Saturday, January 31, 2009
And now, since New Year's, her mother has died, his sister died, her uncle died (unexpectedly), and they had to have their dog put to sleep.
My heart is breaking for them.
She had called me before Christmas, distraught, because her mother was failing and she didn't know what to do when she died. Mom was there, but had lived here for 40 years, but the body would be there, and how do you get it here... clearly other issues going on but she's the type that needs everything arranged and organized to feel in control. So we talked about memorial services and options, etc. I'm not sure why she called me in particular, except that she knew my dad died 5 years ago, so perhaps I had the most recent experience?
Long story short, the memorial service for her mom is tomorrow. She asked John and I to deal with A/V equipment to show a DVD at the service, so that's all set up. Another woman in the church ferreted out that she had people coming back to the house afterwards, and she'd gotten sandwiches, etc. - but no desserts. So a couple of us are baking for her.
I made what I was hoping would be a lovely orange chiffon cake. It was cooling, per instructions, upside down on a bottle. 30 minutes into the 1 hour cool - I realized my lovely orange chiffon cake had fallen out of the pan and was in pieces on the countertop.
Ok, it's 10:30pm, the service is at 11am tomorrow. Now what?
Fortunately, I had another box of cake mix. Several dozen minicupcakes are now cooling on the racks and will get a dollop of frosting tomorrow morning.
I just need it to stop already.
Thursday, January 29, 2009
We spent the whole day being slugs, playing video games, computer games, watching TV. I entered stuff into my new project notebook on Ravelry (yay!). It's an online meeting place and project organizer for knitters and crocheters, much like SplitCoast Stampers is for rubber stampers. Although SplitCoast doesn't have the stash organizing tools that Ravelry does. Oooo...
Today I am waiting for the dishwasher repairman to arrive. I've had this dishwasher 3 years (maybe slightly less) and this is the second repair call. I am NOT happy. The first was a flaw in manufacturing - the insulation in the door ate away the wires for the wiring harness. Guess how long it took us to figure out THAT one? Oy. So now it's making a grinding/rubbing noise and is much noisier than it used to be AND the dishes don't come clean unless it's on "powerscrub". Normally I would keep using it until it died and THEN call a repairman. I'm trying to be proactive - or cheap. And dead dishwashers are something that can't be ignored.
So yesterday we watched a DVD of "The Best of The Electric Company". I'd gotten it from NetFlix, mostly because I have fond memories of the show. It has aged...okay. The production values and styles are hysterical. The cast, well, I was amazed. Bill Cosby, Rita Moreno, Irene Carra, Morgan Freeman...Morgan Freeman? Really? Really!
One of the bits was about the days of the week, and then the character sings a song about needing an "un-day", where you don't have to do anything. We had an un-day yesterday. It was kind of nice.
Monday, January 26, 2009
There's a more "formal" version referred to as a 10-10-10. That's 10 cards, 10 minutes each (and a $10 charge to reimburse whoever is running the swap). We've done that, too. When I was a demonstrator for Stampin' Up, I did one where I designed 10 cards by myself, and charged everyone the $10. It was fun, but, boy, was it a lot of work!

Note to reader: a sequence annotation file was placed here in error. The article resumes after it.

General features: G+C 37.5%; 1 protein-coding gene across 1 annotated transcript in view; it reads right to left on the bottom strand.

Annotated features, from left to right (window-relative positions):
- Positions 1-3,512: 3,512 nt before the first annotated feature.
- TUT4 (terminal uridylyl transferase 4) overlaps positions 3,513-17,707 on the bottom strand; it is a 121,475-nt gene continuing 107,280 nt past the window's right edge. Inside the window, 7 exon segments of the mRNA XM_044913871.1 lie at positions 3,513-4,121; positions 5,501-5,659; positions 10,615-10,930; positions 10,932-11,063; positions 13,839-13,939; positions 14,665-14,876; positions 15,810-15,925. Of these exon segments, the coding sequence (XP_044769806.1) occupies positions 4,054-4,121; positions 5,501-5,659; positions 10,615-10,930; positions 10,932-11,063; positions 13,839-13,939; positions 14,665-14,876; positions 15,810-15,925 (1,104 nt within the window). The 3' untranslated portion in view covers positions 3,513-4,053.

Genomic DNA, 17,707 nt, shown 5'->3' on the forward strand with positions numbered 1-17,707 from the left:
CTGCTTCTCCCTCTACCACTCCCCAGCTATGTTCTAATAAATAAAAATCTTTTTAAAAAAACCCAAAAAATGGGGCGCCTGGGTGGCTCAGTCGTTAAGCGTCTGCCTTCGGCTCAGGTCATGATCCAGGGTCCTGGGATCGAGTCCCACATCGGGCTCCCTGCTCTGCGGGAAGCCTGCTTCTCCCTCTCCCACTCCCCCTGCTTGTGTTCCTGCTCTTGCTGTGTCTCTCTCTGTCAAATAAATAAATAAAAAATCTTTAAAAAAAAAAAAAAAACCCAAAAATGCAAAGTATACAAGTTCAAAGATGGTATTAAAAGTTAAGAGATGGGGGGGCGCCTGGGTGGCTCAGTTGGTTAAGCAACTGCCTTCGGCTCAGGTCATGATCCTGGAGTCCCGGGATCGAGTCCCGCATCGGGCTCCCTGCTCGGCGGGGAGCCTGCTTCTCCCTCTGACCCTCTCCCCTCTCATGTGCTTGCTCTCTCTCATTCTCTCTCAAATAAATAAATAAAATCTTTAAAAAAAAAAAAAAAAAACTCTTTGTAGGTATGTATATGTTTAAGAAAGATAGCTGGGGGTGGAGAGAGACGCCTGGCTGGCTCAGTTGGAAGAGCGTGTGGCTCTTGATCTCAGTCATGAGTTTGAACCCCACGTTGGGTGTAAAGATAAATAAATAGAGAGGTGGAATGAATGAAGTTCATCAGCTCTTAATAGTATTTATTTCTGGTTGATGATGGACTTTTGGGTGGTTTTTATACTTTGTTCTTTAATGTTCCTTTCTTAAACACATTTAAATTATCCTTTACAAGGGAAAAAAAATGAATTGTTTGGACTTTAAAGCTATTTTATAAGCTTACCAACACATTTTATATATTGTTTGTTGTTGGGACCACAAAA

This is fun because we get to actually make the cards. This means that no matter how carefully you've designed your card, and provided only the materials needed to make THAT card, someone will make a variation of it. They'll change the position of something, or swap ink colors, or SOMETHING that makes it different from your sample.
I love that.
Even if you can't imagine how somebody could change your card, it will happen. And often, I like the variation better than the original.
I do know other demonstrators that found that to be the most annoying thing, but, hey, that's their problem.
So here are the ten cards that we made for the swap.
There are two pictures of the pirate card because you can't see the insert when it's inserted.
We embellished with brads and ribbon, and even had a tri-fold card (thanks for pre-scoring it, Janet!). We didn't even come close to having them be 10 minutes cards. Shona figured out our average time per card was 42 minutes. Ouch. But, then again, we weren't trying that hard to move fast. There was socializing. Just a bit.
These are in no particular order. I think they're all great. Each one was fun to make. But I'm not going to tell you which is whose. You have to guess - at least guess which one I designed.
The ladies involved were Ruth (our wonderful hostess), Susan, Linda, Janet, Jamie, Dale, Grace, Sue, Shona, and myself. We had a wonderful morning of stamping and talking and eating. What more could you want?
Saturday, January 24, 2009
They were back beyond where our grass ends, which is fairly open trees. Two foxes, trotting around and checking out various scents (I assume), but looking pretty relaxed overall. Every now and then one would sit and make itself comfortable, wrapping its tail around itself just like the cats do. It would sit for several minutes, and then I guess its friend would find something interesting, and it would get up and go check it out. We watched them for a good 10 minutes, or more, until they finally wandered back far enough we couldn't see them through the trees.